Lucemyra, manufactured by pharmaceutical company US WorldMeds, is an alpha 2-adrenergic receptor agonist that decreases the release of norepinephrine, a hormone thought to cause many opioid withdrawal symptoms. The drug’s safety and efficacy was demonstrated by two placebo-controlled trials that enrolled 866 adults who were physically dependent on opioids.
In the trials, patient progression was measured using the Short Opiate Withdrawal Scale of Gossop (SOWS-Gossop), which assesses opioid withdrawal symptoms based on patient-reported data. The studies found SOWS-Gossop scores to be lower for patients treated with Lucemyra compared to placebo, while more patients completed the treatment period of the studies in the Lucemyra group compared to the placebo group.
Cell recycling process could treat neurodegenerative conditions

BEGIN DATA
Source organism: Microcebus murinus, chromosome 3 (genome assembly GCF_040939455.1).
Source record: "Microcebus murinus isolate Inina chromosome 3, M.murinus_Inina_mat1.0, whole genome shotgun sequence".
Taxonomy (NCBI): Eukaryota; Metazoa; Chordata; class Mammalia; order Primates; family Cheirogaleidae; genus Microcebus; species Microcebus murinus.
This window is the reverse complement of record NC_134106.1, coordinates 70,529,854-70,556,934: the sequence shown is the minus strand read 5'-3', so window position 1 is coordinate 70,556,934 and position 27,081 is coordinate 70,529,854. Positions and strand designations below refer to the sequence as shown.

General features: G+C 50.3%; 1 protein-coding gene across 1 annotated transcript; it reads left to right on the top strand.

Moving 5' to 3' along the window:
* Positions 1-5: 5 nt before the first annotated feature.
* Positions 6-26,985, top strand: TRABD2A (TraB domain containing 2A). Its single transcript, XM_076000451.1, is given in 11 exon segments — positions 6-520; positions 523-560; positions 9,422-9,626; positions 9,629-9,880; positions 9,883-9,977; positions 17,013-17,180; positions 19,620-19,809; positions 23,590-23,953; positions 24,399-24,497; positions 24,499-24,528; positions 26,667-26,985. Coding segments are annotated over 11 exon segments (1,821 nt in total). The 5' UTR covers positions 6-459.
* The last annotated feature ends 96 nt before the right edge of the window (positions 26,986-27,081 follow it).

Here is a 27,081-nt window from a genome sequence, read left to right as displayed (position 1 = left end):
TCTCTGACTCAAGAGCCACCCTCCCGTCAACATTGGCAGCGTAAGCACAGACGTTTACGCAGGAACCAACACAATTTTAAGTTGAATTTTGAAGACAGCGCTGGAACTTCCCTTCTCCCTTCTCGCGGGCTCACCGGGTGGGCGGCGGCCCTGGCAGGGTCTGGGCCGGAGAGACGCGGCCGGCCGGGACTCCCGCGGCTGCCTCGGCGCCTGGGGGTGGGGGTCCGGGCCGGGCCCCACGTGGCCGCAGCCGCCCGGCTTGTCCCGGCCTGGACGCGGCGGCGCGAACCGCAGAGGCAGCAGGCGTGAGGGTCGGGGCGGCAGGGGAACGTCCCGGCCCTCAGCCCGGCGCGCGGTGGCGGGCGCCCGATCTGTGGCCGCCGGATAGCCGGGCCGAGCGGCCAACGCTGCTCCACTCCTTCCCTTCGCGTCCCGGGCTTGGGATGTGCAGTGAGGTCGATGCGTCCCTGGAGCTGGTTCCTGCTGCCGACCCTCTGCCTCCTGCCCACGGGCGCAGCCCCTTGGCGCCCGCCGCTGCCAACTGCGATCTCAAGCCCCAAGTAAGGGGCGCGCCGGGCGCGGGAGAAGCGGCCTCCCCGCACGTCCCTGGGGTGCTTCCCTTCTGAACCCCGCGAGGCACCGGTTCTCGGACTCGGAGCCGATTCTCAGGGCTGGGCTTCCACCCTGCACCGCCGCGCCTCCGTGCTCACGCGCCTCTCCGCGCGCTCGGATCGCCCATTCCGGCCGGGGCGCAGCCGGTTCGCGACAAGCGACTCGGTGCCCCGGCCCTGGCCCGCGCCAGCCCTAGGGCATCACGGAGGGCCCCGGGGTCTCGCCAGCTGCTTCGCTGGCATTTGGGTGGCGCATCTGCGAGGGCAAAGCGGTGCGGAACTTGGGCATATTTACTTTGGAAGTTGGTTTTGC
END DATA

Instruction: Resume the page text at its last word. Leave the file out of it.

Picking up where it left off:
Researchers from Brown University in Providence, US, discovered a new means of stimulating autophagy, the process by which cells recycle their damaged or worn-out parts and which could provide a basis for future neurodegenerative treatments.
The research team made the discovery while examining the biological process of aging.
They found autophagy to increase the lifespans of worms and flies, while experiments conducted in human cells demonstrated its potential in future treatments for neurodegenerative conditions such as Alzheimer’s disease and amyotrophic lateral sclerosis (ALS).
“Autophagy dysfunction is present across a range of age-related diseases, including neurodegeneration,” study leader Louis Lapierre said.
“We and others think that by learning how to influence this process pharmacologically, we might be able to affect the progression of these diseases. What we’ve shown here is a new and conserved entry point for stimulating autophagy,” he said.